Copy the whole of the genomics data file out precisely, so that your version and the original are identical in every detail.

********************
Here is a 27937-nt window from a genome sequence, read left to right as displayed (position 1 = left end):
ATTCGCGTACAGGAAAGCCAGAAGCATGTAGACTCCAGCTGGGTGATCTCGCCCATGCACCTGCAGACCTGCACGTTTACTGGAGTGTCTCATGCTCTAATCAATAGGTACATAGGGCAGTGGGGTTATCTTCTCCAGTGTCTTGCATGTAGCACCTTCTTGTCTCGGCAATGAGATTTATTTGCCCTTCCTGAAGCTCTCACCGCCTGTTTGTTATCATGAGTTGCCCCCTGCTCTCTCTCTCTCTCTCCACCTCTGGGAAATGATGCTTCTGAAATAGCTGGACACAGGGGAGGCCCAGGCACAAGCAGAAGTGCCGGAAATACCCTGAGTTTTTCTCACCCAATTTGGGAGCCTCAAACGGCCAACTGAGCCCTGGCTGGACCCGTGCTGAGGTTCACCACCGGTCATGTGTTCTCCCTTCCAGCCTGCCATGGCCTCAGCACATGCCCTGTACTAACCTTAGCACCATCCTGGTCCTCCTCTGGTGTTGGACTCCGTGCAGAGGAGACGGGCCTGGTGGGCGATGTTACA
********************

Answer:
Here is a 27937-nt window from a genome sequence, read left to right as displayed (position 1 = left end):
ATTCGCGTACAGGAAAGCCAGAAGCATGTAGACTCCAGCTGGGTGATCTCGCCCATGCACCTGCAGACCTGCACGTTTACTGGAGTGTCTCATGCTCTAATCAATAGGTACATAGGGCAGTGGGGTTATCTTCTCCAGTGTCTTGCATGTAGCACCTTCTTGTCTCGGCAATGAGATTTATTTGCCCTTCCTGAAGCTCTCACCGCCTGTTTGTTATCATGAGTTGCCCCCTGCTCTCTCTCTCTCTCTCCACCTCTGGGAAATGATGCTTCTGAAATAGCTGGACACAGGGGAGGCCCAGGCACAAGCAGAAGTGCCGGAAATACCCTGAGTTTTTCTCACCCAATTTGGGAGCCTCAAACGGCCAACTGAGCCCTGGCTGGACCCGTGCTGAGGTTCACCACCGGTCATGTGTTCTCCCTTCCAGCCTGCCATGGCCTCAGCACATGCCCTGTACTAACCTTAGCACCATCCTGGTCCTCCTCTGGTGTTGGACTCCGTGCAGAGGAGACGGGCCTGGTGGGCGATGTTACA